New YouGov research has revealed that just 14% of parents felt very confident to teach their child to cycle safely on the roads using the
The Bikeability Trust, the charity responsible for national cycle training across England, said it wants cycling to be recognised like swimming as a life skill.
The charity, which manages, develops and promotes the Bikeability programme on behalf of the Department for Transport, is calling for funding from 2023 to ensure every child has the opportunity to learn this vital skill, and this latest research demonstrates the desire of parents for professional instructors to support their children’s cycling skills.
With 74% of those surveyed also agreeing that professional cycle training for children is important, the importance to the public of ensuring children have the skills to cycle with confidence is clear. This, combined with safe cycle routes (59%), time for parents to practice with their child (34%), and mandatory driver education on sharing the road with cyclists (30%), were listed as solutions which would make parents feel more confident to allow their child to cycle on the roads.
Emily Cherry, chief executive at The Bikeability Trust, said: “Cycle to School Week is a fantastic opportunity for schools to think about how they can fit cycling into daily school life and celebrate pedal power! We know from feedback and research that children trained through Bikeability are safer more confident cyclists, and parents back our teaching.
“Bikeability cycle training is essential to ensure Active Travel England to reach their target of 50% of journeys walked or cycled by 2030. If we embed these active habits now, we can ensure that our children grow up to keen and confident cyclists.”
Chris Boardman, Olympic champion cyclist and National Active Travel Commissioner for Active Travel England, joined Cherry at a Bikeability session in Newcastle. Pupils at St Charles Primary School, Gosforth, learnt how to position themselves on the roads at junctions, how to signal clearly, and how to ride confidently to the road conditions.
Boardman said: “Cycling is a life skill and Bikeability helps to unlock the freedom and fun that comes with learning to ride. Children need protected infrastructure to take them to school, the shops or the park but they also need the cycling skills to navigate their journeys with confidence.
“Bikeability enables children to travel under their own steam, save the planet, and stay healthy, it’s a crucial tool to help us create a generation of cyclists. Cycle to School Week is the perfect time to try something different – it might change how you travel in the future.”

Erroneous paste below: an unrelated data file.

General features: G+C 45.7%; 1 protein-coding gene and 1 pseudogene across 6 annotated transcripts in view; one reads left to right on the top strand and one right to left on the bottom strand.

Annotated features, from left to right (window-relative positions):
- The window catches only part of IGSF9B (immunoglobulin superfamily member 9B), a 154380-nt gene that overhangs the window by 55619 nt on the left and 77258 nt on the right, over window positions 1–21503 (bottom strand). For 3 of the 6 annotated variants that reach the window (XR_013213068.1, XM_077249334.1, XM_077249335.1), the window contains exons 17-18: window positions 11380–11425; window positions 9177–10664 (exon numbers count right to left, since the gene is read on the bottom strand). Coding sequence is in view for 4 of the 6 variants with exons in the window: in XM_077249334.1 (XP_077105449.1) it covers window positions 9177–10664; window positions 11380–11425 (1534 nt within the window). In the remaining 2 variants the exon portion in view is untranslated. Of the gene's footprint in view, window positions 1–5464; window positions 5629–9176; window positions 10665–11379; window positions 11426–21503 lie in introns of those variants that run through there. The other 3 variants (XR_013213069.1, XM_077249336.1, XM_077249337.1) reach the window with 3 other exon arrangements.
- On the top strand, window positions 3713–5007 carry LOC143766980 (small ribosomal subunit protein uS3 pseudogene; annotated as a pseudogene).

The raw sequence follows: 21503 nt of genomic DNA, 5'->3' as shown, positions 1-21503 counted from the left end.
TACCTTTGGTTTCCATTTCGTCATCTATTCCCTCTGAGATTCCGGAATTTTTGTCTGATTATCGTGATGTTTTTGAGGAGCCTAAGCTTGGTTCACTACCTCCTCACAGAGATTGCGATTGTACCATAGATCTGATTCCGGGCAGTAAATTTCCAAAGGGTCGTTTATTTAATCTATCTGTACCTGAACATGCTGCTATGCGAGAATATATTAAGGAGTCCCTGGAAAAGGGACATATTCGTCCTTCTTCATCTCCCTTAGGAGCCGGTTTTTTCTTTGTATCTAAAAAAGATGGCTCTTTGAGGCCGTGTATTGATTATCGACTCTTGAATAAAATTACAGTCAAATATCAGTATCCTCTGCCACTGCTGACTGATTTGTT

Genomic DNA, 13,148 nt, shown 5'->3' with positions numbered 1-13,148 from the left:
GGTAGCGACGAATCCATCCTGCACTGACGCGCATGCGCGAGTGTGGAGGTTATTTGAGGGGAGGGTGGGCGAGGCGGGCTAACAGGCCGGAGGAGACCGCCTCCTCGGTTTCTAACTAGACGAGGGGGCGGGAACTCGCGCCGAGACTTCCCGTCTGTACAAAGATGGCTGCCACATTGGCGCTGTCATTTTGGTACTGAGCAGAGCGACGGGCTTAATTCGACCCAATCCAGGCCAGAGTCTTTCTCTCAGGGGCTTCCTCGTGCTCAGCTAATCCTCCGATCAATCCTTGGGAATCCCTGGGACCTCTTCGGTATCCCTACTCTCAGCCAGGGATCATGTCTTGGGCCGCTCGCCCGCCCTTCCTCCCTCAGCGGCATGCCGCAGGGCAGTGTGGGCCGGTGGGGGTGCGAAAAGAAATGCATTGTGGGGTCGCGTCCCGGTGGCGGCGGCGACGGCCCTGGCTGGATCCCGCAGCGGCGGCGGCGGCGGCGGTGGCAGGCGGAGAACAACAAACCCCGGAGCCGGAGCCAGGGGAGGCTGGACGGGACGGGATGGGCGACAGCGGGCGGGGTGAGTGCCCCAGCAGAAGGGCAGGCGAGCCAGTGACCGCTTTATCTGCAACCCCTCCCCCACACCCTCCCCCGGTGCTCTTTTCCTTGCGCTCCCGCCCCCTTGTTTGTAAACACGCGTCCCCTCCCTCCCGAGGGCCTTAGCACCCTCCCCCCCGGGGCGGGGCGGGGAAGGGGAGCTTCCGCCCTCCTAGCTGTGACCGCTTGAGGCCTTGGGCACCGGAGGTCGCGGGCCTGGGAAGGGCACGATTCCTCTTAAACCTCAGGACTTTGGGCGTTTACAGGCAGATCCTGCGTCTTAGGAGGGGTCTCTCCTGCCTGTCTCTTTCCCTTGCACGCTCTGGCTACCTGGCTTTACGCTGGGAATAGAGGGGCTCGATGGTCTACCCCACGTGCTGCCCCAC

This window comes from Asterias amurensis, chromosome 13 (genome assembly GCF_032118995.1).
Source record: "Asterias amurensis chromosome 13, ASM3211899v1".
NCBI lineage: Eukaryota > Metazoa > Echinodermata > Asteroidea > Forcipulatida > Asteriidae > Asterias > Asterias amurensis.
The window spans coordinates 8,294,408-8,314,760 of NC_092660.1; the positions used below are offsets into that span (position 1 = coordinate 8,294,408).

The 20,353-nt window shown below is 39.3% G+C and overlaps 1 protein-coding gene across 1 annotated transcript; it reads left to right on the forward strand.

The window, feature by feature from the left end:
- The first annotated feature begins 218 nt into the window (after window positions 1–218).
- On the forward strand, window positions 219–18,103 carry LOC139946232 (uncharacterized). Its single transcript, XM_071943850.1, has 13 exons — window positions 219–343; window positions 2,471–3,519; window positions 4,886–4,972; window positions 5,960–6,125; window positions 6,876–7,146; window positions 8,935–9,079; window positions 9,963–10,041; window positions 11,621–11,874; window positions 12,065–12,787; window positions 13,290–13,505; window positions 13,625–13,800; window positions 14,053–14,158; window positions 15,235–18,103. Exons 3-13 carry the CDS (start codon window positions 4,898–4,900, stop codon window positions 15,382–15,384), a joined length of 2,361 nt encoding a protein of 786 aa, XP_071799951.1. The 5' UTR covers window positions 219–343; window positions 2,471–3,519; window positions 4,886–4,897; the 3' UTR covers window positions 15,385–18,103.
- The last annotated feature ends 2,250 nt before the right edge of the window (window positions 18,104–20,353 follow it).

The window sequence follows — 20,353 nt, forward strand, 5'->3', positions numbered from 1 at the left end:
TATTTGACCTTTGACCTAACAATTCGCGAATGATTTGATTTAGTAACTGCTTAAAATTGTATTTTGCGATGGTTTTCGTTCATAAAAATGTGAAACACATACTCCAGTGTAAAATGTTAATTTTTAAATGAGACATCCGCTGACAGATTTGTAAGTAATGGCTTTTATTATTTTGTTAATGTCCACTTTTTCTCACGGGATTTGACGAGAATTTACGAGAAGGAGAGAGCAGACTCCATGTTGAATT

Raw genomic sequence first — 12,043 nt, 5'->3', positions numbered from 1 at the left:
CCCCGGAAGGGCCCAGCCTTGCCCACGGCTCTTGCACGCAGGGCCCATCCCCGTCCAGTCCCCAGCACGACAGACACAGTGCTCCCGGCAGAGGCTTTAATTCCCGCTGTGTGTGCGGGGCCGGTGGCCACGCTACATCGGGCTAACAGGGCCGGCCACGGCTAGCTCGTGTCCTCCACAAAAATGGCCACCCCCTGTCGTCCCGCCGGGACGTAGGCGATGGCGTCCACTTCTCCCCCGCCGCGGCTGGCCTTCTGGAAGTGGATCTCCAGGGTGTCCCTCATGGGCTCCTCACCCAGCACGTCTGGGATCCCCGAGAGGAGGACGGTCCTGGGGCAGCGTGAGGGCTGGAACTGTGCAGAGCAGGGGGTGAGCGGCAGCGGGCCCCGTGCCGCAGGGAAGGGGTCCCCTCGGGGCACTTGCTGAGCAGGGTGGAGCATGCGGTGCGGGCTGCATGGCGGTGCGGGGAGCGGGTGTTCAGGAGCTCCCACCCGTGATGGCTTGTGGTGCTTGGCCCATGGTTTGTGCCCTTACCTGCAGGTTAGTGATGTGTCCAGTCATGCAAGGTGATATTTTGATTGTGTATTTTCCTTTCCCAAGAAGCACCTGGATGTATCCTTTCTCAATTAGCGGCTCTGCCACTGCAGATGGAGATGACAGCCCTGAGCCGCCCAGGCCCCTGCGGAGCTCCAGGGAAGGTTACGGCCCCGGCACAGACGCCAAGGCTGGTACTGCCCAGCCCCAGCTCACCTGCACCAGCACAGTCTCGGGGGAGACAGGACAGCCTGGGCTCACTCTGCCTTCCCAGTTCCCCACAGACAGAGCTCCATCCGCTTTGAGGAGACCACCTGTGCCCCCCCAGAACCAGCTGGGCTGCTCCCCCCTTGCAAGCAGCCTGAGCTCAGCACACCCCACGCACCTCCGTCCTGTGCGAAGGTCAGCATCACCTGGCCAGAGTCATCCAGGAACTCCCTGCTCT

Xavier Brice, CEO at Sustrans, said: “This research shows how crucial it is for children to feel confident and safe when cycling. Parents know this is a great way to get about cheaply and healthily, and to connect with other people in their community, which cars simply cannot achieve.
“Now more than ever, we must make it easier and more attractive for people everywhere to walk, wheel and cycle. Sustained Government support is vital to guaranteeing protected cycle lanes on main routes to schools, so everyone can feel welcome and safe on our roads.”
Read more: Open to everybody: How Bikeability gives children the skills and confidence to get on their bikes
Organised by the Bikeability Trust with the support of Sustrans, Cycle to School Week aims to promote and celebrate cycling to encourage more families to swap their car for pedals on the school run. Schools can take part in Cycle to School Week by encouraging their pupils to pledge to swap one car journey for cycling, cycle to school every day, cycle with their family or discover somewhere new
on a cycle ride.
Schools can also make use of cycling-focused presentations, activities and lesson plans created by the Bikeability Trust and Sustrans. The resources will also be available throughout the year. Cycle to School Week is taking place now until 7th October.
In a recent interview with BikeBiz, Cherry said: “It’s a week of action, a unifying moment to show parents, carers, schools and children the importance of getting on your cycles and giving some top tips for doing it.
“This year we’re asking families, children, and schools to take an approach of pledging to try something new. That could be cycling to school, it could also be travelling as a family on a new route, it could just be using your cycle for the first time to go to the shops or for leisure. We’re asking for a pledge-based approach, which is really important.” Read more here.